It is obvious Japanese baseball is changing. It was not all that long ago when such terms as free agency, posting, expansion, inter-league games and post-season playoffs were unheard of. Now, everyone here knows them.

For me, one of the more dramatic changes in the game here has been the acceptance of the foreign managers. Think about it. Bobby Valentine of the Chiba Lotte Marines and Trey Hillman of the Hokkaido Nippon Ham Fighters are each entering their third season as field boss of their respective teams and, unlike the situation of 25-30 years ago, there is no air of anxiety or doubt that everything can run smoothly.

Compared with what happened here in the past with American managers, this is a situation which clearly reflects the changing times. There used to be two questions that came to mind every time a Japanese team hired an American manager: Will he make it through Golden Week (April 29-May 5) of his first season? And what will be his undoing: his team’s owner, the Japanese media, the umpires, back-stabbing by his own jealous coaches or just a general frustration because of the language barrier and other such problems?

Sure, Hawaiian Wally Yonamine successfully managed the Chunichi Dragons for six seasons (1972-1977) and won a Central League pennant in 1974. But Wally had been playing and coaching in Japan since 1951, and he knew the language.

Joe Lutz was named manager of the Hiroshima Carp in 1975. He brought in American players Gail Hopkins and Richie Scheinblum to join the lineup and got off to a pretty good start in the Central League pennant race. But Lutz’s tenure as manager lasted only one month. Following a reported dispute with the Carp front office, he was gone. The team said he quit; Hopkins says Lutz was fired. Hiroshima went on to take the C.L. pennant under replacement manager Takeshi Koba, but several Japanese players on the team said they won because Lutz-Kantoku had laid the groundwork.

Next came Don Blasingame, with 12 years of Japanese baseball experience under his belt as a player and coach with the Nankai Hawks and the Carp. “The Blazer” was named manager of the Hanshin Tigers, one of the country’s high-profile teams, in 1979 and led them to a fourth-place finish.

Then in 1980, Don resigned early in the season, right around Golden Week, after a disagreement with the Hanshin organization. Blasingame wanted to use American Dave Hilton as a starter in his infield but, when Hilton went into a horrendous batting slump, the Tigers brass told the manager to play rookie Akinobu Okada (the current Hanshin skipper) in his place. Blazer wanted Okada to get some seasoning on the farm team, but the front office could not wait. Soon Don was out, and Okada was in the lineup.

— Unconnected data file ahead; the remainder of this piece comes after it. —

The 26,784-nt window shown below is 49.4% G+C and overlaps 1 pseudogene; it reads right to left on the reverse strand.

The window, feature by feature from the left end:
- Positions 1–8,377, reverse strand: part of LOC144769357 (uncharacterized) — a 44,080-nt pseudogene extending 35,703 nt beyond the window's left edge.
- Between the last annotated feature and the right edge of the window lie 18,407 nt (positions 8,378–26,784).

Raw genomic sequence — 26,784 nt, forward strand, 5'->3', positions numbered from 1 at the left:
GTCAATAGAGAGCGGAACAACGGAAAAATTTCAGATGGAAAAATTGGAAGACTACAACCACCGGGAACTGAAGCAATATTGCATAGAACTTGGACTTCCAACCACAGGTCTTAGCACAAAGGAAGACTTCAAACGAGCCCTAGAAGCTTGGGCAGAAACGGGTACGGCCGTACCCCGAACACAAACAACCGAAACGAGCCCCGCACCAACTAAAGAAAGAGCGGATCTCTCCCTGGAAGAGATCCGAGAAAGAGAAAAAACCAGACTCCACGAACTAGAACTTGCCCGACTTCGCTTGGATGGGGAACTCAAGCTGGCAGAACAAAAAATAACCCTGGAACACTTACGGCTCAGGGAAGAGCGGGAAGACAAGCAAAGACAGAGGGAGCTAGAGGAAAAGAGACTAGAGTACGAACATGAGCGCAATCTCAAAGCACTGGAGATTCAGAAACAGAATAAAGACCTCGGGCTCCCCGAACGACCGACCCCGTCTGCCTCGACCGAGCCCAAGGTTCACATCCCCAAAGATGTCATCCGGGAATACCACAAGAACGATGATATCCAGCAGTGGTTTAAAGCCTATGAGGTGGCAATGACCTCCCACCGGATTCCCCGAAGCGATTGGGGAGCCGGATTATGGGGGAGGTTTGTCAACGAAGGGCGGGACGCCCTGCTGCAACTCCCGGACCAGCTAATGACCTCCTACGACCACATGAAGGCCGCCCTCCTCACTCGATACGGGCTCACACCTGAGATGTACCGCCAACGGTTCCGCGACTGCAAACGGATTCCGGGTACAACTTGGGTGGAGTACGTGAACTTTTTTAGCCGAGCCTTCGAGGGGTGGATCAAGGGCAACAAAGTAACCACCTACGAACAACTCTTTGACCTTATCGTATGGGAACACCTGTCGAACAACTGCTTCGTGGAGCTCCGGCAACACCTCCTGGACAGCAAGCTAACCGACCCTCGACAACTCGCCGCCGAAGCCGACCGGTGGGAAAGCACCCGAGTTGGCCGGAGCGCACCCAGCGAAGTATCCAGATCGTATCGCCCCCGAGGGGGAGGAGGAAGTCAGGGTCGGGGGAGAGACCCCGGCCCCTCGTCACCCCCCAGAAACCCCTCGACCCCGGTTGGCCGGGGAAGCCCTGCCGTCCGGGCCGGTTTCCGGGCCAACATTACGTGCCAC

Blasingame got a second chance to manage when the Hawks hired him to pilot that club in 1981. He made it through two seasons, but his contract was not renewed after finishes in fifth and sixth place.

The next American to get a shot at managing in Japan was Valentine in 1995. He was the first former major league skipper, having led the Texas Rangers for seven years, to become field boss of a team here. The story of the great job Valentine did in leading the ’95 Marines to a strong second place standing in the Pacific League has been well documented, as have the problems with then-Lotte general manager Tatsuro Hirooka that caused Bobby to exit that job in October, 10 years ago.

Hillman and Valentine are about to enter this pivotal season with a great deal of respect from just about everyone connected to the game here.

Hillman made a smooth transition from being the last Fighters Tokyo manager to the first one in Sapporo. Trey has made efforts to make the game, at least when it involves his team, more fan-friendly, and his gesture of running onto the field at Seibu Dome last Oct. 3 to congratulate winning Lions manager Tsutomu Ito after a heartbreaking playoff loss is typical of Hillman’s class.

Valentine as well seems to be getting along just fine with everyone and everything here. I see nothing but admiration for the guy from rival managers, umpires, the media and fans as well as players, coaches and staff of his Marines ball club.

Leon Lee managed the Orix BlueWave for most of the 2003 season and, although his club did not do well on the field, at least he was given the chance and treated with respect.

Had Livedoor, not Rakuten, been awarded the expansion team in Sendai, there would have been three Americans managing Pacific League teams in 2005, as Tom O’Malley was selected to guide the Livedoor Phoenix if that team had actually come into existence. Maybe next year?

O’Malley, an eight-year veteran player and coach in Japan with four years of managerial experience with the Atlantic League Newark Bears, no doubt would have been regarded as highly as Hillman and Valentine.

The changing attitude toward American managers might best be summarized by a comment made by 45-year-old fan Hiroyuki Tomioka of Yokohama.

“I used to think a Japanese baseball team should have a Japanese manager,” he said.

“But, after watching Valentine and Hillman last year, I can only say my mind has changed. I wish them both the best of luck and hope to see them both in the Pacific League playoffs in October.”

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